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Oil at six-week low as China readies crude oil reserve release

Oil prices slid to six-week lows on Thursday as China said it was moving to release strategic reserves after a Reuters report that the United States was asking large consuming nations to consider a coordinated stockpile release to lower prices.

The bid by the U.S. to shock markets, asking China to join a coordinated action for the first time, comes as inflationary pressures, partly driven by surging energy prices, start to produce a political backlash, as the world fitfully recovers from the worst health crisis in a century.

Brent crude was down 83 cents, or 1%, to $79.87 a barrel by 0749 GMT, after earlier dropping to $79.28, the lowest since Oct. 7.

U.S. West Texas Intermediate crude futures were down $1.13, or 1.4%, at $77.23 a barrel, having fallen earlier to $77.09, also the lowest since early last month.

Coordinated oil reserve releases “coincide with this virtual meeting between Biden and Xi Jinping. The U.S. wants to arrest inflation and China probably wouldn’t mind seeing a damper on oil prices,” said John Driscoll, managing director at consultancy JTD Energy in Singapore. U.S. crude oil futures & forward prices slump since Nov 1 as U.S. government asked some of the world’s top crude buyers to consider coordinated crude oil sales,

Prices hit seven-year highs in October as the market focused on the swift rebound in demand that has come with lockdowns to halt the coronavirus spread being lifted while the the Organization of the Petroleum Exporting Countries (OPEC) and its allies, called OPEC+, have slowly brought back supply after large cuts last year.

U.S. oil producers have also been reluctant to overspend on drilling after they were punished by investors for gorging on debt to pay for new exploration.

The International Energy Agency and OPEC have said in recent weeks that more supply will be available in the next several months. OPEC+ is maintaining an agreement to boost output by 400,000 bpd every month so as not to flood the market with supply.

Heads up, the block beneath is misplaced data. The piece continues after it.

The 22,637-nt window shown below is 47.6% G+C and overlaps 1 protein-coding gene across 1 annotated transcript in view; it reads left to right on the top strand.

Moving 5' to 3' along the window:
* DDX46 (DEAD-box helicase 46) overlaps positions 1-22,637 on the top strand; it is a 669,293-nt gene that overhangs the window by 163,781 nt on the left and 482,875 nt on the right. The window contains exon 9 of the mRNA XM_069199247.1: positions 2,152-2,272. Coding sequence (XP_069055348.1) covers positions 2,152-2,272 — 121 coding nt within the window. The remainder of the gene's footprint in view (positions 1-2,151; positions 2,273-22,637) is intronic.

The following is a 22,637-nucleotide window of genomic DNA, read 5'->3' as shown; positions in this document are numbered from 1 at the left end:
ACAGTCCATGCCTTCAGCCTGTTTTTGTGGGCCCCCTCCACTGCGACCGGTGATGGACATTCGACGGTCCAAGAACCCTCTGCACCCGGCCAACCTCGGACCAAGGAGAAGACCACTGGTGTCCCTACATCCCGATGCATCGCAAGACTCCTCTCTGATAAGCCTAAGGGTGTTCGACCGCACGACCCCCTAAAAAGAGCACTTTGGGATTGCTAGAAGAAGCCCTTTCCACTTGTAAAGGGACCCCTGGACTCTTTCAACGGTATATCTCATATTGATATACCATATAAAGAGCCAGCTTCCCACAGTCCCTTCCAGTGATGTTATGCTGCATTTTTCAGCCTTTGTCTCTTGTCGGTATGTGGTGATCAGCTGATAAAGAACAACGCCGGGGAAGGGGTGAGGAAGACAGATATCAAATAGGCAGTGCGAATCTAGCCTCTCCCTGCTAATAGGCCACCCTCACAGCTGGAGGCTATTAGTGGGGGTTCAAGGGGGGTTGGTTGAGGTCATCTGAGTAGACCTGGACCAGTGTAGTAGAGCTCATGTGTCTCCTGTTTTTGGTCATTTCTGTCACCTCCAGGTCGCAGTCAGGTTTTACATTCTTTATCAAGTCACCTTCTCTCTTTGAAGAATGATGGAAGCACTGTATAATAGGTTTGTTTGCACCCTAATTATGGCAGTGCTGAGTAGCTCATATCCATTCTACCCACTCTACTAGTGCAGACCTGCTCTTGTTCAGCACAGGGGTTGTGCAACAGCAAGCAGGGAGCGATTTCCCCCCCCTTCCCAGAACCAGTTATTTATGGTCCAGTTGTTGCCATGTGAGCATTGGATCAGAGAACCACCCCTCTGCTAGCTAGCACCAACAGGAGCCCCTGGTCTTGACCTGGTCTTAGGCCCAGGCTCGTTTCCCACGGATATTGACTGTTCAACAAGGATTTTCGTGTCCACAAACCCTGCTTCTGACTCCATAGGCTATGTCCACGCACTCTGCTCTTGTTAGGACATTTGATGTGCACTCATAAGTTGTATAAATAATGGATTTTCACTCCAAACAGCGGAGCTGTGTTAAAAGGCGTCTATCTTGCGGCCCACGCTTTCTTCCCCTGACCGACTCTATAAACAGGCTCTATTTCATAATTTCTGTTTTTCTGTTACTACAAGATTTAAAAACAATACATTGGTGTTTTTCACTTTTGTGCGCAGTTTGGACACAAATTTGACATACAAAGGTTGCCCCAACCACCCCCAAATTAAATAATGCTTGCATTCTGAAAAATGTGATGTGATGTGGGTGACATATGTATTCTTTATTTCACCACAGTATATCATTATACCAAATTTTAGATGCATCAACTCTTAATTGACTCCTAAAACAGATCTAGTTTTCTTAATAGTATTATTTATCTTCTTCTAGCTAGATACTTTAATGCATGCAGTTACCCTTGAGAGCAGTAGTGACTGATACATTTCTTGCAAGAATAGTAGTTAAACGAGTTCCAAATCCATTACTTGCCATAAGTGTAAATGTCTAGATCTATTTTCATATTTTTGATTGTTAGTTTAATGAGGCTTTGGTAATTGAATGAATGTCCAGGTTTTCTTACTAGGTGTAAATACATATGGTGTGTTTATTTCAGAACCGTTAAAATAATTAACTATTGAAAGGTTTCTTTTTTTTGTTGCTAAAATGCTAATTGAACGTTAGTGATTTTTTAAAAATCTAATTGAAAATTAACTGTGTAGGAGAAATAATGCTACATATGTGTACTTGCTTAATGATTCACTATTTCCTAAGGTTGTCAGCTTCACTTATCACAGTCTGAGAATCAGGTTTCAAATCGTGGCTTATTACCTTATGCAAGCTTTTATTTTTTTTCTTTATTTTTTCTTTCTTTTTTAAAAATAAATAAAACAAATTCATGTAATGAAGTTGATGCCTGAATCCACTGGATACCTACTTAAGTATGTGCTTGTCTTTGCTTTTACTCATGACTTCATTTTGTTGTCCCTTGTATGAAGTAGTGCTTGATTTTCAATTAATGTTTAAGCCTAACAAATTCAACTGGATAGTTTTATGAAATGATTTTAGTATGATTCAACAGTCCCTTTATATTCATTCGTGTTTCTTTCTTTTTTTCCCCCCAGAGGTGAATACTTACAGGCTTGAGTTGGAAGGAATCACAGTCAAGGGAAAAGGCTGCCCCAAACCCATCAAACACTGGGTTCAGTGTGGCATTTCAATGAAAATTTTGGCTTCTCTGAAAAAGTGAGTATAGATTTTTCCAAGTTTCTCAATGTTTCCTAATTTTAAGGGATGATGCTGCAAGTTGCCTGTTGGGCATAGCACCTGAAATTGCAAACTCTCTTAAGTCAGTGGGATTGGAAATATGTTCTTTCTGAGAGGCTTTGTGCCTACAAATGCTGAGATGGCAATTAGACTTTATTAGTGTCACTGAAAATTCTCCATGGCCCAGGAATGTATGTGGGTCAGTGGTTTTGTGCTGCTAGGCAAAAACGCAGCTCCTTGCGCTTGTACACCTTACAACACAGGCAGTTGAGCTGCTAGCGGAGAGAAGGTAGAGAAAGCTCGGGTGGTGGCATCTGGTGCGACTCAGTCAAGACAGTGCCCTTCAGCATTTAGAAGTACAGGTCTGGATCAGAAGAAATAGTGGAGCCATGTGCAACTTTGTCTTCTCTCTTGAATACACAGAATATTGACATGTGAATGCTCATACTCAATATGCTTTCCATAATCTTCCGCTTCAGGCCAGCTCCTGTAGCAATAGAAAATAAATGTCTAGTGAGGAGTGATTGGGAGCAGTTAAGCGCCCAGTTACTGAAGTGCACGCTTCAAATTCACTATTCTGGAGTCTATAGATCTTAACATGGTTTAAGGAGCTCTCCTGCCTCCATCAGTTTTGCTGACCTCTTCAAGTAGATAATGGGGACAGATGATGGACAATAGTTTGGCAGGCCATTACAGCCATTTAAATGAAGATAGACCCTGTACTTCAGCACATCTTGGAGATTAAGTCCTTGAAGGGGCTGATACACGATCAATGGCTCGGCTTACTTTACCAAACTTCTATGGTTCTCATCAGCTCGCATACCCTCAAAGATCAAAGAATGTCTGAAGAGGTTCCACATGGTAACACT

“Releasing strategic stockpiles is only likely to lower oil prices temporarily,” said Vivek Dhar, commodity analyst at Commonwealth Bank of Australia. “There’s a good likelihood that markets have already priced in such an event.”

The United States and allies have coordinated strategic petroleum reserve releases before, for example in 2011 during a war in OPEC member Libya.

But the current proposal represents an unprecedented challenge to OPEC, the cartel that has influenced oil prices for more than five decades, because it involves China, the world’s biggest importer of crude.

China’s state reserve bureau  said it was working on a release of crude oil reserves although it declined to comment on the U.S. request.

A Japanese industry ministry official said the United States has requested Tokyo’s cooperation in dealing with higher oil prices, but he could not confirm whether the request included coordinated releases of stockpiles. By law, Japan cannot use reserve releases to lower prices, the official said.

A South Korean official confirmed the United States had asked Seoul to release some oil reserves and it was reviewing the request but added that it could only release crude in case of a supply imbalance.

In its weekly stockpile report, the United States Department of Energy said late on Wednesday that crude inventories fell unexpectedly last week as refineries, enjoying profitable processing rates, ramped up output before the winter heating season.
Source: Reuters (Reporting by Aaron Sheldrick; Editing by Sam Holmes, Michael Perry and Christian Schmollinger)

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